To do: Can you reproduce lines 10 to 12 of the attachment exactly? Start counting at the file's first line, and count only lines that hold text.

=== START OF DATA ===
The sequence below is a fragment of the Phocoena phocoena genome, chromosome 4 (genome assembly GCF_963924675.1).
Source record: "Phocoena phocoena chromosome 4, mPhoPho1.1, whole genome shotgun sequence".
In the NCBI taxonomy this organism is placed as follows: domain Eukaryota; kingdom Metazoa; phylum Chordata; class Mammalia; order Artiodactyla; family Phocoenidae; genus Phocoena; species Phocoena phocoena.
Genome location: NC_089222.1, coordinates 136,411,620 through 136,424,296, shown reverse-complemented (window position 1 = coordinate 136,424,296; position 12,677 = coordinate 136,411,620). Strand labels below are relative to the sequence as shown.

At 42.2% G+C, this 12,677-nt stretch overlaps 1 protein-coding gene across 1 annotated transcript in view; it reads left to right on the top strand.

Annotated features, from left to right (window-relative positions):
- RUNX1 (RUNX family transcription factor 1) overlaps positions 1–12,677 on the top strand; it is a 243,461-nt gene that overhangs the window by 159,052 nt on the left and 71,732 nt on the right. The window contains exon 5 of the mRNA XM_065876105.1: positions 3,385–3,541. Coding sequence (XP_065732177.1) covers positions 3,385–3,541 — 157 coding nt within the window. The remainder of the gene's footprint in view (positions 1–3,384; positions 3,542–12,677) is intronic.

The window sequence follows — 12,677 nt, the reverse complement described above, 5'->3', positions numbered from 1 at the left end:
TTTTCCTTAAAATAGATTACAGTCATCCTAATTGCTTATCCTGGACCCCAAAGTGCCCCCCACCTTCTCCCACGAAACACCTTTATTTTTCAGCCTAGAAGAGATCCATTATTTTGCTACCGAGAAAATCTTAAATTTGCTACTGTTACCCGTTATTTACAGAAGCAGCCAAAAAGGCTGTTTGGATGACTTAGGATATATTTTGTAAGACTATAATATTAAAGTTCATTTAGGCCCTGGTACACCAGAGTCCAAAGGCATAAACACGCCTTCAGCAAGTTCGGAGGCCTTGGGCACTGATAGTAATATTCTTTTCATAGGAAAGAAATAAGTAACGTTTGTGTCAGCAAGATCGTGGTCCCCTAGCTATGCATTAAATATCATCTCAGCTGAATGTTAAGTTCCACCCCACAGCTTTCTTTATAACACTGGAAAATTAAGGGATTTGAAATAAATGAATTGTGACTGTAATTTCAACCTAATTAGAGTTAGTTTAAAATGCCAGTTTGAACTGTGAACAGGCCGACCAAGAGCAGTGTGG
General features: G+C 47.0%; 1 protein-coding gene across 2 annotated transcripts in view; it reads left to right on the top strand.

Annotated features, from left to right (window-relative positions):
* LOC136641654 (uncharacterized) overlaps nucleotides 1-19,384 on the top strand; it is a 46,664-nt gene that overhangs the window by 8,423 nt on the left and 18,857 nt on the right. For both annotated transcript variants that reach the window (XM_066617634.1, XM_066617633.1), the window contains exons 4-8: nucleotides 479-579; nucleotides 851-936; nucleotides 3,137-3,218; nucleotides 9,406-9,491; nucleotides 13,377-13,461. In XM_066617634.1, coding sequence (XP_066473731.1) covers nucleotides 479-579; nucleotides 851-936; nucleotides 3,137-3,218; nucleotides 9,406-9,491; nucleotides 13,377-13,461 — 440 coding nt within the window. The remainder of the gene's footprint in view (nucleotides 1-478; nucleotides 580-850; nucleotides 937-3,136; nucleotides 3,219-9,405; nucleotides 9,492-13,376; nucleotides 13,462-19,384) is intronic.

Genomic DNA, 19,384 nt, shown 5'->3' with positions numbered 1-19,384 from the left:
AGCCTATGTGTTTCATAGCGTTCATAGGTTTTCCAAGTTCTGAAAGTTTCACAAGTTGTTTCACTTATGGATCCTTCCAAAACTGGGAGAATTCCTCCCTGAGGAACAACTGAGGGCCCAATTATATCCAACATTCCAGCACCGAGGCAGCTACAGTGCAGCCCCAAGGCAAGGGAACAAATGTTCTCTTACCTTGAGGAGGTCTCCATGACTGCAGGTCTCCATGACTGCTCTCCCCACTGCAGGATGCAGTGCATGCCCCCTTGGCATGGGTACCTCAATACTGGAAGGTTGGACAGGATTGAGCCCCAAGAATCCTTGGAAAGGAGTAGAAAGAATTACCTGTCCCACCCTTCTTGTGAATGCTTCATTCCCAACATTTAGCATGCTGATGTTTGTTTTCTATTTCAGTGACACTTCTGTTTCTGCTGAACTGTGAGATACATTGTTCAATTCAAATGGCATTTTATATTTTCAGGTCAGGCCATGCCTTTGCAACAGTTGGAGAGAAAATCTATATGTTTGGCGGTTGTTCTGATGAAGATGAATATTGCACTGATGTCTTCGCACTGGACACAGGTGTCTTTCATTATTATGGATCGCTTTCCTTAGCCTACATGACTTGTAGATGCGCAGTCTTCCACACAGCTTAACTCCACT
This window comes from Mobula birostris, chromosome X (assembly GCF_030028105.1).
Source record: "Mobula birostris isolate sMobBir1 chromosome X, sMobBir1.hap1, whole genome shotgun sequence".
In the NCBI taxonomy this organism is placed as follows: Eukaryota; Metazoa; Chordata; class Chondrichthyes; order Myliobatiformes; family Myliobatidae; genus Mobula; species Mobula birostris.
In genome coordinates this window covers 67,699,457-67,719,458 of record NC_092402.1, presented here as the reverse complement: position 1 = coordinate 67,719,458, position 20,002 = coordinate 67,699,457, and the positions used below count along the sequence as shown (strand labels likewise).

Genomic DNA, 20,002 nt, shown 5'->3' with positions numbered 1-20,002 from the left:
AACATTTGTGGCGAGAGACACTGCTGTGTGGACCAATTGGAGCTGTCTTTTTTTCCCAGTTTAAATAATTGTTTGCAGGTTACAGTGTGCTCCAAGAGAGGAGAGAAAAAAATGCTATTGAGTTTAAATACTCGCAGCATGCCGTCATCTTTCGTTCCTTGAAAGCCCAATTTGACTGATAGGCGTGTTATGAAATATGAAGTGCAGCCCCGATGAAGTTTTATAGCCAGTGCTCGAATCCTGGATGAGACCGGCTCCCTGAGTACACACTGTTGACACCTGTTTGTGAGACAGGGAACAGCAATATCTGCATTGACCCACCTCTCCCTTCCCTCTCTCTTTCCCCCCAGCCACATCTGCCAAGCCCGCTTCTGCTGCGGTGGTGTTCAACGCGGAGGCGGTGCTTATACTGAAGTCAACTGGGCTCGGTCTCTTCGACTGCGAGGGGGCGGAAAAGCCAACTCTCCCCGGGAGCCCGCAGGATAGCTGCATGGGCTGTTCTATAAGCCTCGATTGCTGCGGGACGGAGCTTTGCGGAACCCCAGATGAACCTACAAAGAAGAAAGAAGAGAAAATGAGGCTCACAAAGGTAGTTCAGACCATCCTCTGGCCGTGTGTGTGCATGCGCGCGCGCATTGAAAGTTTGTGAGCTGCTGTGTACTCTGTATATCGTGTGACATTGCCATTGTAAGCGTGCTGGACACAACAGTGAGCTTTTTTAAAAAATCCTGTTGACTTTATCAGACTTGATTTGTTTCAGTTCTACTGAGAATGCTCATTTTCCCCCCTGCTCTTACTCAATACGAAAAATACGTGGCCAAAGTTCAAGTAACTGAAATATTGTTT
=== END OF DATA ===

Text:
General features: G+C 47.0%; 1 protein-coding gene across 2 annotated transcripts in view; it reads left to right on the top strand.

Annotated features, from left to right (window-relative positions):
* LOC136641654 (uncharacterized) overlaps nucleotides 1-19,384 on the top strand; it is a 46,664-nt gene that overhangs the window by 8,423 nt on the left and 18,857 nt on the right. For both annotated transcript variants that reach the window (XM_066617634.1, XM_066617633.1), the window contains exons 4-8: nucleotides 479-579; nucleotides 851-936; nucleotides 3,137-3,218; nucleotides 9,406-9,491; nucleotides 13,377-13,461. In XM_066617634.1, coding sequence (XP_066473731.1) covers nucleotides 479-579; nucleotides 851-936; nucleotides 3,137-3,218; nucleotides 9,406-9,491; nucleotides 13,377-13,461 — 440 coding nt within the window. The remainder of the gene's footprint in view (nucleotides 1-478; nucleotides 580-850; nucleotides 937-3,136; nucleotides 3,219-9,405; nucleotides 9,492-13,376; nucleotides 13,462-19,384) is intronic.